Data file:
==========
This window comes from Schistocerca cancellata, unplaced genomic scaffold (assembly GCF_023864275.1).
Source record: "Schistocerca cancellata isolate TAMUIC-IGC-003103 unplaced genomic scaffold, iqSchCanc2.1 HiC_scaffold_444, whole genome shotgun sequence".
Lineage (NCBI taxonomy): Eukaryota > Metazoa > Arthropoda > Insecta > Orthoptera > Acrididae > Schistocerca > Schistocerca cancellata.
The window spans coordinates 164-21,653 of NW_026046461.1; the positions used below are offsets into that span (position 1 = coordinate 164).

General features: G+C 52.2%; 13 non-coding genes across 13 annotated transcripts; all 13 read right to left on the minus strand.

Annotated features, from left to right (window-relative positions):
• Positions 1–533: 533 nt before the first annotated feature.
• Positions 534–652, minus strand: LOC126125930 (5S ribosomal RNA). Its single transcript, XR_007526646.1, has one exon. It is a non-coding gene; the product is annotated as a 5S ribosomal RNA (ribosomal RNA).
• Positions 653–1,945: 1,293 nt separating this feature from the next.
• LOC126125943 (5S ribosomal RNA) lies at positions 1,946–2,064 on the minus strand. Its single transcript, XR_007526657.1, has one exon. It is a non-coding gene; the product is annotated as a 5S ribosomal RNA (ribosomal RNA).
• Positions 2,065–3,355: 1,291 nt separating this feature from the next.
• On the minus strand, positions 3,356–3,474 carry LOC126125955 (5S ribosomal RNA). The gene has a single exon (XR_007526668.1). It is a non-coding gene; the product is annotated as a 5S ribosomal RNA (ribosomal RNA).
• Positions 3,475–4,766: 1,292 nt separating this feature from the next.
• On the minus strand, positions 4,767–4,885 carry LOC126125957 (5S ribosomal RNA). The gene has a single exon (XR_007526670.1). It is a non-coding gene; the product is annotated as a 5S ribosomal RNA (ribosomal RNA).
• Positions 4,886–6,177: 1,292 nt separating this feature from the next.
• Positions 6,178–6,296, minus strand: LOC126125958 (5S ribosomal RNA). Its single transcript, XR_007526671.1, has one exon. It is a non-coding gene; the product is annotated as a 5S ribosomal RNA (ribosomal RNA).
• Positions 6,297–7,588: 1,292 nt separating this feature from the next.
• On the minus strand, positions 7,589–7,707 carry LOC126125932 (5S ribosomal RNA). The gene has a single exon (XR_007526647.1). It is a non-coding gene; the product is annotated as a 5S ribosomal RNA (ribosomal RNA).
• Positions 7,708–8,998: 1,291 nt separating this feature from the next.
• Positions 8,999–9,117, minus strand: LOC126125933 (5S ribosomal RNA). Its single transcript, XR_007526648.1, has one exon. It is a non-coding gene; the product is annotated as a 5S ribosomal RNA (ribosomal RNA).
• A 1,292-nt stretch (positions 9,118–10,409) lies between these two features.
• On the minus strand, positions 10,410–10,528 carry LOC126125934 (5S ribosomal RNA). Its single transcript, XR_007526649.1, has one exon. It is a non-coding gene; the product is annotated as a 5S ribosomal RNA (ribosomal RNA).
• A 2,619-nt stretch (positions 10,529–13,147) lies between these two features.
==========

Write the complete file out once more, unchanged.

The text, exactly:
This window comes from Schistocerca cancellata, unplaced genomic scaffold (assembly GCF_023864275.1).
Source record: "Schistocerca cancellata isolate TAMUIC-IGC-003103 unplaced genomic scaffold, iqSchCanc2.1 HiC_scaffold_444, whole genome shotgun sequence".
Lineage (NCBI taxonomy): Eukaryota > Metazoa > Arthropoda > Insecta > Orthoptera > Acrididae > Schistocerca > Schistocerca cancellata.
The window spans coordinates 164-21,653 of NW_026046461.1; the positions used below are offsets into that span (position 1 = coordinate 164).

General features: G+C 52.2%; 13 non-coding genes across 13 annotated transcripts; all 13 read right to left on the minus strand.

Annotated features, from left to right (window-relative positions):
• Positions 1–533: 533 nt before the first annotated feature.
• Positions 534–652, minus strand: LOC126125930 (5S ribosomal RNA). Its single transcript, XR_007526646.1, has one exon. It is a non-coding gene; the product is annotated as a 5S ribosomal RNA (ribosomal RNA).
• Positions 653–1,945: 1,293 nt separating this feature from the next.
• LOC126125943 (5S ribosomal RNA) lies at positions 1,946–2,064 on the minus strand. Its single transcript, XR_007526657.1, has one exon. It is a non-coding gene; the product is annotated as a 5S ribosomal RNA (ribosomal RNA).
• Positions 2,065–3,355: 1,291 nt separating this feature from the next.
• On the minus strand, positions 3,356–3,474 carry LOC126125955 (5S ribosomal RNA). The gene has a single exon (XR_007526668.1). It is a non-coding gene; the product is annotated as a 5S ribosomal RNA (ribosomal RNA).
• Positions 3,475–4,766: 1,292 nt separating this feature from the next.
• On the minus strand, positions 4,767–4,885 carry LOC126125957 (5S ribosomal RNA). The gene has a single exon (XR_007526670.1). It is a non-coding gene; the product is annotated as a 5S ribosomal RNA (ribosomal RNA).
• Positions 4,886–6,177: 1,292 nt separating this feature from the next.
• Positions 6,178–6,296, minus strand: LOC126125958 (5S ribosomal RNA). Its single transcript, XR_007526671.1, has one exon. It is a non-coding gene; the product is annotated as a 5S ribosomal RNA (ribosomal RNA).
• Positions 6,297–7,588: 1,292 nt separating this feature from the next.
• On the minus strand, positions 7,589–7,707 carry LOC126125932 (5S ribosomal RNA). The gene has a single exon (XR_007526647.1). It is a non-coding gene; the product is annotated as a 5S ribosomal RNA (ribosomal RNA).
• Positions 7,708–8,998: 1,291 nt separating this feature from the next.
• Positions 8,999–9,117, minus strand: LOC126125933 (5S ribosomal RNA). Its single transcript, XR_007526648.1, has one exon. It is a non-coding gene; the product is annotated as a 5S ribosomal RNA (ribosomal RNA).
• A 1,292-nt stretch (positions 9,118–10,409) lies between these two features.
• On the minus strand, positions 10,410–10,528 carry LOC126125934 (5S ribosomal RNA). Its single transcript, XR_007526649.1, has one exon. It is a non-coding gene; the product is annotated as a 5S ribosomal RNA (ribosomal RNA).
• A 2,619-nt stretch (positions 10,529–13,147) lies between these two features.